Mike Gillespie (basketball)
April 2, 1951|
|Coaching career (HC unless noted)|
|Head coaching record|
|Tournaments||1–2 (NCAA Division I)|
|Accomplishments and honors|
|2 MEAC Tournament (2004, 2007)|
Mike Gillespie (born April 2, 1951) is the former head men's basketball coach at Florida A&M University.
High school coaching
Gillespie began coaching career on the high school level in his home state, winning 223 games from 1974 through 1987.
Starting in 1988, Gillespie coached at St. Leo College (now St. Leo University) in St. Leo, Florida, just north of Tampa. There, he won 26 games in two seasons (1988–89 to 1989–90), including a 15–12 mark his first year.
Gillespie then moved to Tallahassee, where he built the now nationally renowned Tallahassee Community College program from scratch. From 1991-92 to 2000-01, Gillespie guided the Eagles to 258 wins in 10 seasons. Compil back-to-back 30-plus win seasons in 1995–96 (30–2) and 1996-97 (35–2), his teams were annually ranked among the nation's best junior college programs.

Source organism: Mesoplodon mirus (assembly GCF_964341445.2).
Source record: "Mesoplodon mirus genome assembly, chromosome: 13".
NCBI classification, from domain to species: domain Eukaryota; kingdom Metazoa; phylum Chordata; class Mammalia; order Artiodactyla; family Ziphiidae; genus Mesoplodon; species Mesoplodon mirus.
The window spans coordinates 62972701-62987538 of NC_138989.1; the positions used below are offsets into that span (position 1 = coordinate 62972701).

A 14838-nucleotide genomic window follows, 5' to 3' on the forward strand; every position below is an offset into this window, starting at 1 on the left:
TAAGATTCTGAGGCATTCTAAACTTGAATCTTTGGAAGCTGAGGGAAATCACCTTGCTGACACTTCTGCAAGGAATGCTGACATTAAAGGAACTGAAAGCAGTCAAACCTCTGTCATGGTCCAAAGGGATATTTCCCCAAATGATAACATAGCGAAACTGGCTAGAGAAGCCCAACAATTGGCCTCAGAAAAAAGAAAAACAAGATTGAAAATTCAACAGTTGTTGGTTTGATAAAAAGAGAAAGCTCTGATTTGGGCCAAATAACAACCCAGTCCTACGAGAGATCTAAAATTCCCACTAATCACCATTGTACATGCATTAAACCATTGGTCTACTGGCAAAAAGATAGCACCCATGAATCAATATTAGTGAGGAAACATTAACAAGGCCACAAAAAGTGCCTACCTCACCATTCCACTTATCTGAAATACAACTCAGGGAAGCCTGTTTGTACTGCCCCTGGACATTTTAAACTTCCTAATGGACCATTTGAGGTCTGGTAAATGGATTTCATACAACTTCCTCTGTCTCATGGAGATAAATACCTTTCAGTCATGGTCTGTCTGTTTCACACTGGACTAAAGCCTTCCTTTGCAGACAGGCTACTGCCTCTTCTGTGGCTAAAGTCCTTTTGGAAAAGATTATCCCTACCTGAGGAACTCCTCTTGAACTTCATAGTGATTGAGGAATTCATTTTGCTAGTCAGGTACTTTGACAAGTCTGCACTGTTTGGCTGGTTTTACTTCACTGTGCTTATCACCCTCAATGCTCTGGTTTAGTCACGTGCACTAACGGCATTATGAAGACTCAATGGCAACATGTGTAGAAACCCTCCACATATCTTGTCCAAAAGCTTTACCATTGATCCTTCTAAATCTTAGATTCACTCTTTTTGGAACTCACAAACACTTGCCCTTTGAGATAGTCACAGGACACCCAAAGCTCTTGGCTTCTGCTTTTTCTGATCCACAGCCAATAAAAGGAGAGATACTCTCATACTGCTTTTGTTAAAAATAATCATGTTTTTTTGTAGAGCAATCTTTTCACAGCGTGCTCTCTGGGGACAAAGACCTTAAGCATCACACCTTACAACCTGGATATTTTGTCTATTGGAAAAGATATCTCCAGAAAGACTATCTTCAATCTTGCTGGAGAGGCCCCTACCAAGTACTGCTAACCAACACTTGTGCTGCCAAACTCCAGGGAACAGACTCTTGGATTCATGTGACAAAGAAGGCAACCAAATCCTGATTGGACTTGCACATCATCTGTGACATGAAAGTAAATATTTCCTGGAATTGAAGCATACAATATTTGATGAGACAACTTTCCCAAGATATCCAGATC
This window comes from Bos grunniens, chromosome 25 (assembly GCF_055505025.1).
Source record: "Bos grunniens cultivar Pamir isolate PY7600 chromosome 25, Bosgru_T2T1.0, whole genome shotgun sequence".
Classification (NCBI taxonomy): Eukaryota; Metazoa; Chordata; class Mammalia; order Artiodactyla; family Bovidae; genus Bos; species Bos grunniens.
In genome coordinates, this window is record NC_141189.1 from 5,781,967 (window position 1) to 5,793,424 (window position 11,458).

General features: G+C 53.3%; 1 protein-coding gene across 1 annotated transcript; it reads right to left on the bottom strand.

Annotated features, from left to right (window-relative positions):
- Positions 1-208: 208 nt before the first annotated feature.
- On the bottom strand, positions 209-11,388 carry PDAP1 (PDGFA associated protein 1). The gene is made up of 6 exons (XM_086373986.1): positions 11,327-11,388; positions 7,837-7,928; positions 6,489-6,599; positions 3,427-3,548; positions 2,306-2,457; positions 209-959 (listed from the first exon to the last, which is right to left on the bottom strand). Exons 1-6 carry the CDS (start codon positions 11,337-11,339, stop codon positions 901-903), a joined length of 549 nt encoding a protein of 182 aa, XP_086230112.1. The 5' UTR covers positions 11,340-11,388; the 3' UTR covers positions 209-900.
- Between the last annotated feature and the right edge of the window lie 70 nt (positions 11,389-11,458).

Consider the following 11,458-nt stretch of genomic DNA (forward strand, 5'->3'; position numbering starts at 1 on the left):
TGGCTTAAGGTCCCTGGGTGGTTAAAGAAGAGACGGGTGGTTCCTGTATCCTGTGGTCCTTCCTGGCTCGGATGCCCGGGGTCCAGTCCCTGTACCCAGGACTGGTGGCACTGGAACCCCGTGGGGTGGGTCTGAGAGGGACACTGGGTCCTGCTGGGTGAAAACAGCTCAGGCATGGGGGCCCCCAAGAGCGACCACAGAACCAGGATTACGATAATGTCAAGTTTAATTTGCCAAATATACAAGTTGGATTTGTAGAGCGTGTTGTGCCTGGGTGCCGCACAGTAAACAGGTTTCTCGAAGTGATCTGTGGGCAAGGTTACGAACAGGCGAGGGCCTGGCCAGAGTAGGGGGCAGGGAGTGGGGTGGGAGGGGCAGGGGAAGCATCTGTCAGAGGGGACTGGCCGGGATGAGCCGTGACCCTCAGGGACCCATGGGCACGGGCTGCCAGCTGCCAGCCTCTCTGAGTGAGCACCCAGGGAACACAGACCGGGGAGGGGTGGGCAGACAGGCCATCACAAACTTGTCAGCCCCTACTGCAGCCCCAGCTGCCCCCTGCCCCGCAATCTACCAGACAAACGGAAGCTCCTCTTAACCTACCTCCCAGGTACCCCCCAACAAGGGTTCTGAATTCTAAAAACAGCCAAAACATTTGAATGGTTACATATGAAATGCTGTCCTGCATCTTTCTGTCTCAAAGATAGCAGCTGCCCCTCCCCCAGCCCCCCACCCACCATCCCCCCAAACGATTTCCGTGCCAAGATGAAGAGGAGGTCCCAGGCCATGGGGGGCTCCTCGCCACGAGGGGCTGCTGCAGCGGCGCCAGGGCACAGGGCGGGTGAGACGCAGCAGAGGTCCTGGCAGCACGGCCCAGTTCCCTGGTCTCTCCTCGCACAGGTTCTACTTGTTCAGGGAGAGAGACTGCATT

He then moved to Division I Florida A&M, where he compiled a record of 60–64, won two MEAC Men's Basketball Tournament championships, and made two NCAA Division I Men's Basketball Tournament appearances, in 2004 and 2007. In his last season, he led the Rattlers to their first 20-win season since 1989–90.
Beginning in March 2005, police investigated Gillespie several times on stalking complaints, and warned Gillespie to stop his behavior. However, it is later proven that he never did stalk anyone.
On May 25, 2007, Gillespie was arrested on a misdemeanor stalking charge. His accuser had previously reported Gillespie to police on May 15, 2007, but declined to file charges. However, she filed charges after he stalked her at work again on May 24 and 25. Gillespie was released from jail on a $1,000 bond.
Professional coaching career
Head coaching record
|Saint Leo Lions (Sunshine State Conference) (1988–1990)|
|Florida A&M (Mid-Eastern Athletic Conference) (2001–2007)|
|2003–04||Florida A&M||15–17||10–8||T–5th||NCAA Division I First Round|
|2006–07||Florida A&M||21–14||12–6||2nd||NCAA Division I Opening Round|
Postseason invitational champion